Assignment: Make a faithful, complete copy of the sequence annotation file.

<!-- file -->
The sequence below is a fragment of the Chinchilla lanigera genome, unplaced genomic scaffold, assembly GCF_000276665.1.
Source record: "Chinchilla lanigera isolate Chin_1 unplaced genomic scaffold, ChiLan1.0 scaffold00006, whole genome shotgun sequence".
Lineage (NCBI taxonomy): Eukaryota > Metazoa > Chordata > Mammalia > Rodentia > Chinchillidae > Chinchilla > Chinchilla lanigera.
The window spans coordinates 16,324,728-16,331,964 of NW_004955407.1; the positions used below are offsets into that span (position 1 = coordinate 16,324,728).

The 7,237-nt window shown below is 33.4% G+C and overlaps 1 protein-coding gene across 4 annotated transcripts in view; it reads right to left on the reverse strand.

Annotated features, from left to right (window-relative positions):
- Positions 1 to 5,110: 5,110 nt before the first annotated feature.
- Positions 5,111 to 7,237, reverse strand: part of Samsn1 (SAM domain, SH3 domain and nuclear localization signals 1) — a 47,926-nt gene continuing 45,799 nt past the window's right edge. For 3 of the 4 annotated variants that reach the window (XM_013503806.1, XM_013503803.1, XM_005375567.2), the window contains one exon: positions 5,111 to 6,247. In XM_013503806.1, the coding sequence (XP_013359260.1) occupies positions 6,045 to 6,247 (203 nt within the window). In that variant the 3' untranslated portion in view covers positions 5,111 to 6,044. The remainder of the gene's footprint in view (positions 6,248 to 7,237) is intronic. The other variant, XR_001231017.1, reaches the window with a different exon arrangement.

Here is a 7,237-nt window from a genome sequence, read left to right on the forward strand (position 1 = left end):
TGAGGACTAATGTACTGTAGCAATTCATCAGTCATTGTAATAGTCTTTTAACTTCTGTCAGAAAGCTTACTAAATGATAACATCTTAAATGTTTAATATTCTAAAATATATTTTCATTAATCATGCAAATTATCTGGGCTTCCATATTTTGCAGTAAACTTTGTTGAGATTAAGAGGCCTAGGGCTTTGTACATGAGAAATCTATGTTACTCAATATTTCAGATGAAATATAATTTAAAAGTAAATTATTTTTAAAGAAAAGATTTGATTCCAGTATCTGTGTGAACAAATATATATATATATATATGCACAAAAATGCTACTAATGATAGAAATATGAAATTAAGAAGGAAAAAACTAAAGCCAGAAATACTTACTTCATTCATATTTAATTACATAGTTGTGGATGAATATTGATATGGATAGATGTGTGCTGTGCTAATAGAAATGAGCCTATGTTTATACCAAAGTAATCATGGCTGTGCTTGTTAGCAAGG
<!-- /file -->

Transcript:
The sequence below is a fragment of the Chinchilla lanigera genome, unplaced genomic scaffold, assembly GCF_000276665.1.
Source record: "Chinchilla lanigera isolate Chin_1 unplaced genomic scaffold, ChiLan1.0 scaffold00006, whole genome shotgun sequence".
Lineage (NCBI taxonomy): Eukaryota > Metazoa > Chordata > Mammalia > Rodentia > Chinchillidae > Chinchilla > Chinchilla lanigera.
The window spans coordinates 16,324,728-16,331,964 of NW_004955407.1; the positions used below are offsets into that span (position 1 = coordinate 16,324,728).

The 7,237-nt window shown below is 33.4% G+C and overlaps 1 protein-coding gene across 4 annotated transcripts in view; it reads right to left on the reverse strand.

Annotated features, from left to right (window-relative positions):
- Positions 1 to 5,110: 5,110 nt before the first annotated feature.
- Positions 5,111 to 7,237, reverse strand: part of Samsn1 (SAM domain, SH3 domain and nuclear localization signals 1) — a 47,926-nt gene continuing 45,799 nt past the window's right edge. For 3 of the 4 annotated variants that reach the window (XM_013503806.1, XM_013503803.1, XM_005375567.2), the window contains one exon: positions 5,111 to 6,247. In XM_013503806.1, the coding sequence (XP_013359260.1) occupies positions 6,045 to 6,247 (203 nt within the window). In that variant the 3' untranslated portion in view covers positions 5,111 to 6,044. The remainder of the gene's footprint in view (positions 6,248 to 7,237) is intronic. The other variant, XR_001231017.1, reaches the window with a different exon arrangement.

Here is a 7,237-nt window from a genome sequence, read left to right on the forward strand (position 1 = left end):
TGAGGACTAATGTACTGTAGCAATTCATCAGTCATTGTAATAGTCTTTTAACTTCTGTCAGAAAGCTTACTAAATGATAACATCTTAAATGTTTAATATTCTAAAATATATTTTCATTAATCATGCAAATTATCTGGGCTTCCATATTTTGCAGTAAACTTTGTTGAGATTAAGAGGCCTAGGGCTTTGTACATGAGAAATCTATGTTACTCAATATTTCAGATGAAATATAATTTAAAAGTAAATTATTTTTAAAGAAAAGATTTGATTCCAGTATCTGTGTGAACAAATATATATATATATATATGCACAAAAATGCTACTAATGATAGAAATATGAAATTAAGAAGGAAAAAACTAAAGCCAGAAATACTTACTTCATTCATATTTAATTACATAGTTGTGGATGAATATTGATATGGATAGATGTGTGCTGTGCTAATAGAAATGAGCCTATGTTTATACCAAAGTAATCATGGCTGTGCTTGTTAGCAAGG